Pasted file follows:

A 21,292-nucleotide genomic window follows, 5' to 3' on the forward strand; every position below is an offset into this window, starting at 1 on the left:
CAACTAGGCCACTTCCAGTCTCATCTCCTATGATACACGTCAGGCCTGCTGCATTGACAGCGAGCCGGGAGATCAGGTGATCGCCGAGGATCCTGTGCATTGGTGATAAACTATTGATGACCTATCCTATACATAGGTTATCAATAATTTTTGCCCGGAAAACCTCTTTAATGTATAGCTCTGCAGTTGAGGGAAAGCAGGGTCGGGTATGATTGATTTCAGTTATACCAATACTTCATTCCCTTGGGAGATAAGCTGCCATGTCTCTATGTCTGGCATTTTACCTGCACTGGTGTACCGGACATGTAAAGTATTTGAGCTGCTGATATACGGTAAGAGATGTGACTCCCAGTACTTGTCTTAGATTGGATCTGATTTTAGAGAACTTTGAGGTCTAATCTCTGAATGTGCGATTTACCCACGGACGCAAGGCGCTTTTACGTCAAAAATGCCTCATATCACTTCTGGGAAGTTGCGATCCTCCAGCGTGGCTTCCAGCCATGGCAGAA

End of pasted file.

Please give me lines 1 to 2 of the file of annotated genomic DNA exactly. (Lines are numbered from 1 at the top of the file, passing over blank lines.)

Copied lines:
A 21,292-nucleotide genomic window follows, 5' to 3' on the forward strand; every position below is an offset into this window, starting at 1 on the left:
CAACTAGGCCACTTCCAGTCTCATCTCCTATGATACACGTCAGGCCTGCTGCATTGACAGCGAGCCGGGAGATCAGGTGATCGCCGAGGATCCTGTGCATTGGTGATAAACTATTGATGACCTATCCTATACATAGGTTATCAATAATTTTTGCCCGGAAAACCTCTTTAATGTATAGCTCTGCAGTTGAGGGAAAGCAGGGTCGGGTATGATTGATTTCAGTTATACCAATACTTCATTCCCTTGGGAGATAAGCTGCCATGTCTCTATGTCTGGCATTTTACCTGCACTGGTGTACCGGACATGTAAAGTATTTGAGCTGCTGATATACGGTAAGAGATGTGACTCCCAGTACTTGTCTTAGATTGGATCTGATTTTAGAGAACTTTGAGGTCTAATCTCTGAATGTGCGATTTACCCACGGACGCAAGGCGCTTTTACGTCAAAAATGCCTCATATCACTTCTGGGAAGTTGCGATCCTCCAGCGTGGCTTCCAGCCATGGCAGAA